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Day 7: Evolta Robot … You are an Ironman!

A big cheer at the finish line. (Hawaii 24/7 photo by Karin Stanton)

Karin Stanton | Hawaii 24/7 Editor

It took a week, but the Evolta Robot can now be called an Ironman.

The trio of robots – one each for the swim, bike and run legs – was challenged to finish the famous triathlon course in 168 hours. Each robot is about 1/10th human size, so organizers figured it would take 10 times as a long as a human to complete the 140.6-mile course.

The robot crews and a crowd of spectators gathered late Sunday morning to watch as the little mechanical guy whizzed onto Kailua Pier in 166 hours, 56 minutes.

(Photo courtesy of Panasonic)

(Photo courtesy of Panasonic)

After a spray of champagne and words of congratulations from Ironman race director Diana Bertsch, the robots were presented with haku laei and the entire crew jumped into the ocean.

Robot creator Tomotaka Takahashi said the challenge has proved the Panasonic Evolta rechargeable batteries are powerful, durable and functional. It helps usher in a new era in which batteries will no longer be disposable.

Takahashi thanked the crew and the people of the Big Island, saying the challenge would have been impossible without their support.

“We thought we were strangers doing a strange thing, but we felt support from all the people,” he said.

Although Takahashi and the crew put the robots through their paces in Japan, like most triathletes, they found the Big Island course is a new test.

Fighting off the rain. (Photo courtesy of Panasonic)

“When I saw him in the ocean for the first time, it was amazing,” Takahashi said.

“Because it was going 24 hours a day, there was no time to fix it properly. We had changed the motor in the bike robot to the faster one, but it was risky,” he said.

Among the unforeseen obstacles was a downpour while the running robot cruised Alii Drive. The wet conditions clogged up the wheel and meant extra maintenance along the way.

“On the last day, we knew we could finish it, so we switched back to the slower, steady one,” Takahashi said.

Approaching the finish line. (Photo courtesy of Panasonic)

Takahashi’s robots have conquered three previous challenges.

In 2008, one climbed a rope from the floor of the Grand Canyon about 1,700 feet to the cliff top. That took 6 hours, 46 minutes.

In 2009, a robot survived the famed French Le Mans car racing circuit for 24 hours.

Just last year, a robot used the rechargeable batteries for two months, running from Tokyo to Kyoto.

Tomotaka Takahashi conducts an interview. (Hawaii 24/7 photo by Karin Stanton)

And a fifth challenge?

“I don’t know about that,” Takahashi said. “This was a good goal, but I would like to do another challenge.”

In addition to visiting with many of the Big Island’s robotics students, Takahashi said he had plenty of time to soak up Hawaii’s ambience while walking alongside his robot for a week.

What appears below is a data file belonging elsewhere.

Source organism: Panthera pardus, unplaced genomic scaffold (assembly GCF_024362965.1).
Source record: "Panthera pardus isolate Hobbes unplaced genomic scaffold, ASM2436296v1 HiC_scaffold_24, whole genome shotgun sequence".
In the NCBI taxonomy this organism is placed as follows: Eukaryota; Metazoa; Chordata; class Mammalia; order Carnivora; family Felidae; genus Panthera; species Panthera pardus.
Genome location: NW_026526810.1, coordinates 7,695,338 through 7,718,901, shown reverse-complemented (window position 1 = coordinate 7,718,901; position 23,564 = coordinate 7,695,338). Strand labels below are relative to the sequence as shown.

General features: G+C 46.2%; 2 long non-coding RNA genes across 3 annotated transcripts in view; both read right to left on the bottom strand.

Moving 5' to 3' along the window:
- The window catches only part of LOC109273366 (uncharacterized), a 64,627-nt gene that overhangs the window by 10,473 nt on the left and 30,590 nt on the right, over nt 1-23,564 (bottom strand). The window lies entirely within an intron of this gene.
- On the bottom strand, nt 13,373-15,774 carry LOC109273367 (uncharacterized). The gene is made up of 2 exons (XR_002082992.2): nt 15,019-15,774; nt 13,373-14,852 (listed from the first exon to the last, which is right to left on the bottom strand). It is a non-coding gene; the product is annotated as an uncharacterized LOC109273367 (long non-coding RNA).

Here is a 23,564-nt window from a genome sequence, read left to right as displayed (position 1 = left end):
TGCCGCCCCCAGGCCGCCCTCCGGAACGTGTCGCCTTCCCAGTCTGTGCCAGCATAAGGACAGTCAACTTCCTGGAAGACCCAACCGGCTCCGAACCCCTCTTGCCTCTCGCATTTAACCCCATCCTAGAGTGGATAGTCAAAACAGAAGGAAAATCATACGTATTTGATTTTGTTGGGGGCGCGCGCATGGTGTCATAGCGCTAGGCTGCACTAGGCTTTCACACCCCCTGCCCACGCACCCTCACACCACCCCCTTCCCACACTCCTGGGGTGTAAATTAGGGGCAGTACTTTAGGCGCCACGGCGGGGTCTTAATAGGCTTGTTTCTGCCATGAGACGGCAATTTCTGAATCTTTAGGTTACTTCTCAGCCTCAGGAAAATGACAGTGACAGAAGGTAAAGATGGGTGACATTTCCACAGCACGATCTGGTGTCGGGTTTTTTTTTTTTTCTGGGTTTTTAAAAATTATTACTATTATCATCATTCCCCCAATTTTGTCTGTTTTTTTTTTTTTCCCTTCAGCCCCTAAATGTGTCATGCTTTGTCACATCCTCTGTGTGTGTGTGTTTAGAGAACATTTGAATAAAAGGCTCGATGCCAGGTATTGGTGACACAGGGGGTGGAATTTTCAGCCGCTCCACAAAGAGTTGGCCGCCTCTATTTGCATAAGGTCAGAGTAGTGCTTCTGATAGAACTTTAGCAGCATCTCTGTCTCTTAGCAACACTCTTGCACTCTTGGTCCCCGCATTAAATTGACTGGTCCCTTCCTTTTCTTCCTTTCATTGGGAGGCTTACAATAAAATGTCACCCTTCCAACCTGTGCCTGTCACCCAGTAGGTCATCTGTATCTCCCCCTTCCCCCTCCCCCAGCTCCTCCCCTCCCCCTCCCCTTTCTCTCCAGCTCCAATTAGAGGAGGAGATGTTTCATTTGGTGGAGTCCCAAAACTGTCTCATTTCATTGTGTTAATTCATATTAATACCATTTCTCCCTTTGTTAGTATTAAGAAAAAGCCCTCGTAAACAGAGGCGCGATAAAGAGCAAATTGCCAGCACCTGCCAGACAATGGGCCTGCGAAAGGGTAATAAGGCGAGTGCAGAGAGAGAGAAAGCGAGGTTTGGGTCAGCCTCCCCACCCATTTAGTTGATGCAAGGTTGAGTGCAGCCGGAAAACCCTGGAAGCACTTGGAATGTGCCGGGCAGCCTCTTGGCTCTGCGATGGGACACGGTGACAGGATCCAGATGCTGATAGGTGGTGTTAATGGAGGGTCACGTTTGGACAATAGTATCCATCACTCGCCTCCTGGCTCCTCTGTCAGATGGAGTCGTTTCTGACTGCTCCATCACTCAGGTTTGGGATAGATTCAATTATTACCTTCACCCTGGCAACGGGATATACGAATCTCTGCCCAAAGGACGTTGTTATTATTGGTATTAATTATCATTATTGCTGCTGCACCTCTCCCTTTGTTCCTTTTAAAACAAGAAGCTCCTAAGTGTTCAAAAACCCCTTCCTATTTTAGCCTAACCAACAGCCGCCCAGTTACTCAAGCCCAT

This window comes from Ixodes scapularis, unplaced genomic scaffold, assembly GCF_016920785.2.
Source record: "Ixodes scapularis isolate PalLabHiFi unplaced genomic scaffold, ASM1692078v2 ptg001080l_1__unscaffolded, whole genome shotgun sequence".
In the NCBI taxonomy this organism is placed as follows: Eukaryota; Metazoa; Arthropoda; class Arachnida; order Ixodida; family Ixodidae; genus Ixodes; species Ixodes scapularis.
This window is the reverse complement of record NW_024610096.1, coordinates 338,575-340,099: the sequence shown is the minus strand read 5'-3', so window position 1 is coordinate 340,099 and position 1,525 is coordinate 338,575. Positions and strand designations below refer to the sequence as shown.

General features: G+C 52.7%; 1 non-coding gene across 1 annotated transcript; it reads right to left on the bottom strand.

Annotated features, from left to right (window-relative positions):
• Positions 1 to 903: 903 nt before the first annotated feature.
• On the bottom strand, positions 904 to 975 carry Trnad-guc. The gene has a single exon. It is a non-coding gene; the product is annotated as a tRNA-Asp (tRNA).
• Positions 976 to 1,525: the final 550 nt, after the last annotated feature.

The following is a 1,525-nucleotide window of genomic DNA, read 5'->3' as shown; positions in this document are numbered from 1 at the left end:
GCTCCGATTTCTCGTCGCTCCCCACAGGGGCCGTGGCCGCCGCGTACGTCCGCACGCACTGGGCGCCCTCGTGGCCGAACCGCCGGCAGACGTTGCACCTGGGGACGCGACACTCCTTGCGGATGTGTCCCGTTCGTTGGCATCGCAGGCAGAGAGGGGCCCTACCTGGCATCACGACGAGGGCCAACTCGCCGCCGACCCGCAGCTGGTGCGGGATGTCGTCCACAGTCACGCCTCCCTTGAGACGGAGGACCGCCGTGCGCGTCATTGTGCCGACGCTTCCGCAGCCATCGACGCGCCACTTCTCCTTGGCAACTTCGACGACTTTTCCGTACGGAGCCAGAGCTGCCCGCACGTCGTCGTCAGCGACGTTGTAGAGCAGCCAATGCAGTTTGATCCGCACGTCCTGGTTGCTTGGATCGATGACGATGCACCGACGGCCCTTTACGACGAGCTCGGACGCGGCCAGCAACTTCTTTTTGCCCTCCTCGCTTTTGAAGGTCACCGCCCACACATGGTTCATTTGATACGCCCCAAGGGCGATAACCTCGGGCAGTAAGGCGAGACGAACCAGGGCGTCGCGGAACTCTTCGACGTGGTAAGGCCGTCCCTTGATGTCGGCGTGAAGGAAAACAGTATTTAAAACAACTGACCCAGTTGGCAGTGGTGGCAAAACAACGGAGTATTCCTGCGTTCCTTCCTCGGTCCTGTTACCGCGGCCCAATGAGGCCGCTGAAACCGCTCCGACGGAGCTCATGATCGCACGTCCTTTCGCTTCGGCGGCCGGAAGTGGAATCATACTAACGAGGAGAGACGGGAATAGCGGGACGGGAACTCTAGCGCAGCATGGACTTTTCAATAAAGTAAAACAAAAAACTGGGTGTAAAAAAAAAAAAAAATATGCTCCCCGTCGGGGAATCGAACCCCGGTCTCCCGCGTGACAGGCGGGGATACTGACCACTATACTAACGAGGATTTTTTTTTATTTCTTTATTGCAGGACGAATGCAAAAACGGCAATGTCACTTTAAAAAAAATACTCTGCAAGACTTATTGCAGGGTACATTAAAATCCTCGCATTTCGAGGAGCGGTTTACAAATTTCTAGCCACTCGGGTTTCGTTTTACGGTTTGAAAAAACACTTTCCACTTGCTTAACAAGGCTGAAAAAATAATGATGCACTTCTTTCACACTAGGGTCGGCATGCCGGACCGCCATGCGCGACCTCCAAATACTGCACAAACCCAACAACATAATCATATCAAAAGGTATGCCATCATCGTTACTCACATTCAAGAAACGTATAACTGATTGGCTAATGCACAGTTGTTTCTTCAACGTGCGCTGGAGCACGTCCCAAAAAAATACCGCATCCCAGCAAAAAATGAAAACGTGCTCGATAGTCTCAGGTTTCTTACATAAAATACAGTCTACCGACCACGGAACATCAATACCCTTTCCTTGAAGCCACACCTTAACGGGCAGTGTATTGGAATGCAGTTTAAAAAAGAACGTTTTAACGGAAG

“To see all the sights of Hawaii,” he said, “it definitely inspired me to build a new robot.”

— Find out more:
panasonic.jp/charge/evolta/cha…

The Evolta robot crosses the official Ironman finish line. (Hawaii 24/7 photo by Karin Stanton)

The Evolta robot crosses the challenge goal line. (Hawaii 24/7 photo by Karin Stanton)

MEDIA RELEASE (Updated 4 p.m. Monday, Oct. 31)

Panasonic Corporation announced the EVOLTA Robot finished its toughest challenge yet, the EVOLTA World Challenge IV, at 10:56 a.m. Oct. 30, 2011.

The EVOLTA World Challenge IV began at noon Oct. 23 at the Ironman Triathlon Course. Three EVOLTA Robots powered by three EVOLTA AA rechargeable batteries took on the 230km triathlon with a goal of finishing within 168 hours.

Results of the Challenge

* EVOLTA Swim Robot finished the 3.8km swim in 5 hours, 36 minutes at 5:36 p.m. Oct 23.

* EVOLTA Bike Robot finished biking 180.2km in 97 hours, 42 minutes at 7:19 p.m. Oct 27.

* EVOLTA Run Robot finished the 42.2km run in 63 hours, 38 minutes at 10:56 a.m. Oct. 30.

The official result of the 230km triathlon challenge was 166 hours, 56 minutes.

Tomotaka Takahashi, who is known internationally as one of Japan’s leading creator of robots, the founder of ROBO-GARAGE and a Research Associate Professor at the University of Tokyo, said at the goal ceremony:

“We are happy to have made it to the finish line. I want to thank everyone, every member of the crew and the people of Hawaii. These days, robots are evolving rapidly due to the technological evolution of batteries and various other devices. I believe Panasonic EVOLTA batteries and this challenge have turned a new page in history for the robot industry.”

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